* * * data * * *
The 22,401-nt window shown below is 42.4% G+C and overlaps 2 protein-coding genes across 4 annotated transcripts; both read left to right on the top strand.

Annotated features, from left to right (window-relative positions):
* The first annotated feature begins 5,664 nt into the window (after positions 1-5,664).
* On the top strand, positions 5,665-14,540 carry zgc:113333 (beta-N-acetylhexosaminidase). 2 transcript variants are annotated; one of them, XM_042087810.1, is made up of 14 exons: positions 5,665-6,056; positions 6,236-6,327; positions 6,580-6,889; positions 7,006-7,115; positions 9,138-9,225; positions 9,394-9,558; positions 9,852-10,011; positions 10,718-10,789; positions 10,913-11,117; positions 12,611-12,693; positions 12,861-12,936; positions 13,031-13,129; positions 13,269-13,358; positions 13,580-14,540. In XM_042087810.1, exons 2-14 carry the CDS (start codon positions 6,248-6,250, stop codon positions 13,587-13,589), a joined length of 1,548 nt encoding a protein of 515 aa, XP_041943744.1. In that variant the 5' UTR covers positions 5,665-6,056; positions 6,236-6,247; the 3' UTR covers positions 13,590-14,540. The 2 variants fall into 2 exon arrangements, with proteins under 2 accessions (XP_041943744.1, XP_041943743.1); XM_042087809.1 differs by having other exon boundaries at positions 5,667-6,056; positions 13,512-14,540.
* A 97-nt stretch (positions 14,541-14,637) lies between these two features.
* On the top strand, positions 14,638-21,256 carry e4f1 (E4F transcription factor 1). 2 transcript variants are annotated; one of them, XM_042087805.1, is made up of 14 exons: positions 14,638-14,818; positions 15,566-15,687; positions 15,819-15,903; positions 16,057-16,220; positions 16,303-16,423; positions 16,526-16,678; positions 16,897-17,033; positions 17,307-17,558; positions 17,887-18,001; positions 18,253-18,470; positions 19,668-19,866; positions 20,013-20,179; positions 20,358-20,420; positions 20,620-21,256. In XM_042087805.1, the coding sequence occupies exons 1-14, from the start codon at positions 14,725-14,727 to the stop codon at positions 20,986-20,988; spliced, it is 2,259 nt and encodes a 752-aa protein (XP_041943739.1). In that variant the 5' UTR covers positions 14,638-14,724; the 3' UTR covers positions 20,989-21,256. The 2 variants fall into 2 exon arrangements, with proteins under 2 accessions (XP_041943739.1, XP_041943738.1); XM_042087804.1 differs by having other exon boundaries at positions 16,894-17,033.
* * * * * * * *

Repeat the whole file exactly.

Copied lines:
The 22,401-nt window shown below is 42.4% G+C and overlaps 2 protein-coding genes across 4 annotated transcripts; both read left to right on the top strand.

Annotated features, from left to right (window-relative positions):
* The first annotated feature begins 5,664 nt into the window (after positions 1-5,664).
* On the top strand, positions 5,665-14,540 carry zgc:113333 (beta-N-acetylhexosaminidase). 2 transcript variants are annotated; one of them, XM_042087810.1, is made up of 14 exons: positions 5,665-6,056; positions 6,236-6,327; positions 6,580-6,889; positions 7,006-7,115; positions 9,138-9,225; positions 9,394-9,558; positions 9,852-10,011; positions 10,718-10,789; positions 10,913-11,117; positions 12,611-12,693; positions 12,861-12,936; positions 13,031-13,129; positions 13,269-13,358; positions 13,580-14,540. In XM_042087810.1, exons 2-14 carry the CDS (start codon positions 6,248-6,250, stop codon positions 13,587-13,589), a joined length of 1,548 nt encoding a protein of 515 aa, XP_041943744.1. In that variant the 5' UTR covers positions 5,665-6,056; positions 6,236-6,247; the 3' UTR covers positions 13,590-14,540. The 2 variants fall into 2 exon arrangements, with proteins under 2 accessions (XP_041943744.1, XP_041943743.1); XM_042087809.1 differs by having other exon boundaries at positions 5,667-6,056; positions 13,512-14,540.
* A 97-nt stretch (positions 14,541-14,637) lies between these two features.
* On the top strand, positions 14,638-21,256 carry e4f1 (E4F transcription factor 1). 2 transcript variants are annotated; one of them, XM_042087805.1, is made up of 14 exons: positions 14,638-14,818; positions 15,566-15,687; positions 15,819-15,903; positions 16,057-16,220; positions 16,303-16,423; positions 16,526-16,678; positions 16,897-17,033; positions 17,307-17,558; positions 17,887-18,001; positions 18,253-18,470; positions 19,668-19,866; positions 20,013-20,179; positions 20,358-20,420; positions 20,620-21,256. In XM_042087805.1, the coding sequence occupies exons 1-14, from the start codon at positions 14,725-14,727 to the stop codon at positions 20,986-20,988; spliced, it is 2,259 nt and encodes a 752-aa protein (XP_041943739.1). In that variant the 5' UTR covers positions 14,638-14,724; the 3' UTR covers positions 20,989-21,256. The 2 variants fall into 2 exon arrangements, with proteins under 2 accessions (XP_041943739.1, XP_041943738.1); XM_042087804.1 differs by having other exon boundaries at positions 16,894-17,033.